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A Spiritual Reflection on Housing

November 18, 2019

 

At every level, the universe aims towards, displays, and has as its basic intent orderliness, harmonious, wholeness, and equitable expression, relying on many parts of itself to make a whole. From the basic family unit to a global society, humanity is at its very best when it functions in this way to the highest degree. Such a manifestation is what may be called community.  The aspiration toward community is written in our DNA and essentially who we are. A community provides for the physical, psychological, and aspiration needs of its members. Every major religion has presented a divinely inspired social vision where individual and collective action leads to community. 

 

Jesus referred to such a social vision of community as the Kingdom of God.  From his perspective, a community should be inclusive of the wealthy as well as the poor and outcast. Through the ages, these principles of collective being have been lifted by many deeply spiritual individuals and faith traditions. One of the more recent expressions of these principles is the idea of the Beloved Community, which was fostered by the Rev. Dr. Martin Luther King, Jr.  Community is the visionary aim and moral means to a healthy community and is intrinsic to human well-being. Authentic Community and spirituality are inseparable. 

 

The basic goal the human collectives, such as towns, cities, and localities, is to facilitate the welfare of all of its citizens by making sure that each citizen has the basic resources he or she needs to maximize their potential. Also, the health of the body collective is dependent on the health of its internal parts.  Housing, along with economics, jobs, land ownership, security, health, the environment, and transportation represent the essential material needs.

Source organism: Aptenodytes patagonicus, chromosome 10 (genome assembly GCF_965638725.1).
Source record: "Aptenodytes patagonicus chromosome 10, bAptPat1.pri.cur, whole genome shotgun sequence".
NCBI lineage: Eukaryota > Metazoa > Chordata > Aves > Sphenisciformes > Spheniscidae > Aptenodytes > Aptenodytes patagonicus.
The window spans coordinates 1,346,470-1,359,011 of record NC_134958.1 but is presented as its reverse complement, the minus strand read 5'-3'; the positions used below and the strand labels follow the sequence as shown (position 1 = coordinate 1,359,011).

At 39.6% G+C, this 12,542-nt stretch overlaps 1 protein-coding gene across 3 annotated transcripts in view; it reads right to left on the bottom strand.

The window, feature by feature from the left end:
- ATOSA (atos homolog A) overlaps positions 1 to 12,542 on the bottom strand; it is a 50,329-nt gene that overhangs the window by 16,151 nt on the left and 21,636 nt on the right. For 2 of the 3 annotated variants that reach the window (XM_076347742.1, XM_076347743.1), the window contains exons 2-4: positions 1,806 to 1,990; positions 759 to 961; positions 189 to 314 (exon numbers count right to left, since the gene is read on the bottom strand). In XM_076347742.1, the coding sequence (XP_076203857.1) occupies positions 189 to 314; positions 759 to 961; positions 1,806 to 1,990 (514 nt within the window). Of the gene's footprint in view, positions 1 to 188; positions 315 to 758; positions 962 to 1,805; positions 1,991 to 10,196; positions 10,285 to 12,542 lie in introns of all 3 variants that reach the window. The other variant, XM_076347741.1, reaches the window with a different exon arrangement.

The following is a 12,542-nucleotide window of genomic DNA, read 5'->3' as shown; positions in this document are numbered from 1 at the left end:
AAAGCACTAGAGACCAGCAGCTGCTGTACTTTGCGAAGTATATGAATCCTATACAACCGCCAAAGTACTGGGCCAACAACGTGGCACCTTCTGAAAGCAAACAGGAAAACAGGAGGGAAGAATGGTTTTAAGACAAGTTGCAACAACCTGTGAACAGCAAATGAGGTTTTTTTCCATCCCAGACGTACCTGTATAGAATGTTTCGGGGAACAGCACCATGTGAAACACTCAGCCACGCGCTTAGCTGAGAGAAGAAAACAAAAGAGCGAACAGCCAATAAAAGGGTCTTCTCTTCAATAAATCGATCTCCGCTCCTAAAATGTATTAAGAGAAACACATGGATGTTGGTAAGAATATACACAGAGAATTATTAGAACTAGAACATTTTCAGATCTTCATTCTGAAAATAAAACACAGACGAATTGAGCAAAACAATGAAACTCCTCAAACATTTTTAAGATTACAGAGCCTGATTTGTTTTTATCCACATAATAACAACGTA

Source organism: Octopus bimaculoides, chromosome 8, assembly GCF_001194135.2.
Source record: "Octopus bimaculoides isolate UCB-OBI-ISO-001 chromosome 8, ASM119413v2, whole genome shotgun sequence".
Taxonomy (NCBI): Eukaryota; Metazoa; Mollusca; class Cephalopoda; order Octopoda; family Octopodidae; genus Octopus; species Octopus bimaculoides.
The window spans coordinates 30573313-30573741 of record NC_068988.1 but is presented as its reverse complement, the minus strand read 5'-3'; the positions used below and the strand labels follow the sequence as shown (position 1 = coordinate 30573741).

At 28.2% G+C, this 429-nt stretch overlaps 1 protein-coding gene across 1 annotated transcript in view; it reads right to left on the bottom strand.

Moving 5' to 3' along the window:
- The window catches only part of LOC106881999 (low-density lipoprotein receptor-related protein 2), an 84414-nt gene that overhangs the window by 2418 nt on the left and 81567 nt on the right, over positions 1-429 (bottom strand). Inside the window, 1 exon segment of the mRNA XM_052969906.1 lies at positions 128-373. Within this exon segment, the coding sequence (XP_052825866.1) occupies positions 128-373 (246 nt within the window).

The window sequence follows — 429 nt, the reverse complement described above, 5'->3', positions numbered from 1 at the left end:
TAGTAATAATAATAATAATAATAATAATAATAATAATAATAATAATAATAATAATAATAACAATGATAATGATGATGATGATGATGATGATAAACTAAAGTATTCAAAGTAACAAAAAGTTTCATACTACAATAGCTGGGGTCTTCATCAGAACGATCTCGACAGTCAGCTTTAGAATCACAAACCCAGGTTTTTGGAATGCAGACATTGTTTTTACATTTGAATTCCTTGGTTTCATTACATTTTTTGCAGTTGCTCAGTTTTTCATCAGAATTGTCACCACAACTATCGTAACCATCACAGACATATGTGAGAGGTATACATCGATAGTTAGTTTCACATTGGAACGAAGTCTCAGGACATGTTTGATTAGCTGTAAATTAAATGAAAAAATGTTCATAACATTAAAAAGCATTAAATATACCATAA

Ideally, leadership and its parts work together to create and implement policies, practices, and opportunities which make sure that resources are distributed in an equitable way to all members of the collective.  The basis for these aspects must be community-oriented in the highest sense of the term, as expressed above. Injustice happens, when one or more of these aspects fall below a given level of performance or is sub-optimal to what is needed for the general health of the community.  From the religious point of view, injustice or sin becomes apparent both in its individual as well as collective behavior and outcomes. Sin here is the deviation from the highest order of humanity as "community" as established by the creative and transformative force in the universe known by many names.  It is a strong indication that leadership or governing bodies have failed to create and implement just, wise, sustainable, equitable policies and practices. The housing problems that we are experiencing across the nation is one of the symptoms of this problem. 

 

The work of faith-based community organizing is restorative and transformative.  We recognize that our driving force is restorative in that it must be about wholeness, love, justice, equality, and inclusion toward that which the essence of our humanity.  We also must recognize that our work is transformative in the sense that it is about being and becoming. Through our collective actions, we are creating something new. Our short-term strategy may be to get a municipal power to come up with more money and spaces for affordability housing, for example, but we must challenge the mindset and systems that create the need for intervention in the first place.  We must remind office-holder and decision-makers that good people and processes lead to community and community has its basis in who we are and what we human beings are called to be. The narrative of community is qualitatively and profoundly better than a "winner takes all.”


Rev. Dr. Hubert Ivery is the Senior Pastor of Geneva Avenue United Methodist Church and the Chair of Genesis.  

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